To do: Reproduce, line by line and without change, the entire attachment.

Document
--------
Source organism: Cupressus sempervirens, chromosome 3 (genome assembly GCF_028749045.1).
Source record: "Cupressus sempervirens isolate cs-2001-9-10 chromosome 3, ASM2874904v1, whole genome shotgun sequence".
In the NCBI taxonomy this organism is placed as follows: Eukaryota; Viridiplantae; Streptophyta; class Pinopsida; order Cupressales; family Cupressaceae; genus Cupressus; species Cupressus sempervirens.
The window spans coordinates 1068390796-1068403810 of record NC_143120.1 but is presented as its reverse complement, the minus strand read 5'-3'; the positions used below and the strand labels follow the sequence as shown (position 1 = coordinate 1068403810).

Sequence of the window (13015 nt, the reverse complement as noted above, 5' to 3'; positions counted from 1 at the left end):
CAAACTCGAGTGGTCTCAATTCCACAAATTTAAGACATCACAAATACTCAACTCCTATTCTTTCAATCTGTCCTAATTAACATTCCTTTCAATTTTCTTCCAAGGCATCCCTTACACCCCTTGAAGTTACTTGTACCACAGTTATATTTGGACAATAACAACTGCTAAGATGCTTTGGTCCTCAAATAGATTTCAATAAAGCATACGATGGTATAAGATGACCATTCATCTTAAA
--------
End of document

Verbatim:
Source organism: Cupressus sempervirens, chromosome 3 (genome assembly GCF_028749045.1).
Source record: "Cupressus sempervirens isolate cs-2001-9-10 chromosome 3, ASM2874904v1, whole genome shotgun sequence".
In the NCBI taxonomy this organism is placed as follows: Eukaryota; Viridiplantae; Streptophyta; class Pinopsida; order Cupressales; family Cupressaceae; genus Cupressus; species Cupressus sempervirens.
The window spans coordinates 1068390796-1068403810 of record NC_143120.1 but is presented as its reverse complement, the minus strand read 5'-3'; the positions used below and the strand labels follow the sequence as shown (position 1 = coordinate 1068403810).

Sequence of the window (13015 nt, the reverse complement as noted above, 5' to 3'; positions counted from 1 at the left end):
CAAACTCGAGTGGTCTCAATTCCACAAATTTAAGACATCACAAATACTCAACTCCTATTCTTTCAATCTGTCCTAATTAACATTCCTTTCAATTTTCTTCCAAGGCATCCCTTACACCCCTTGAAGTTACTTGTACCACAGTTATATTTGGACAATAACAACTGCTAAGATGCTTTGGTCCTCAAATAGATTTCAATAAAGCATACGATGGTATAAGATGACCATTCATCTTAAA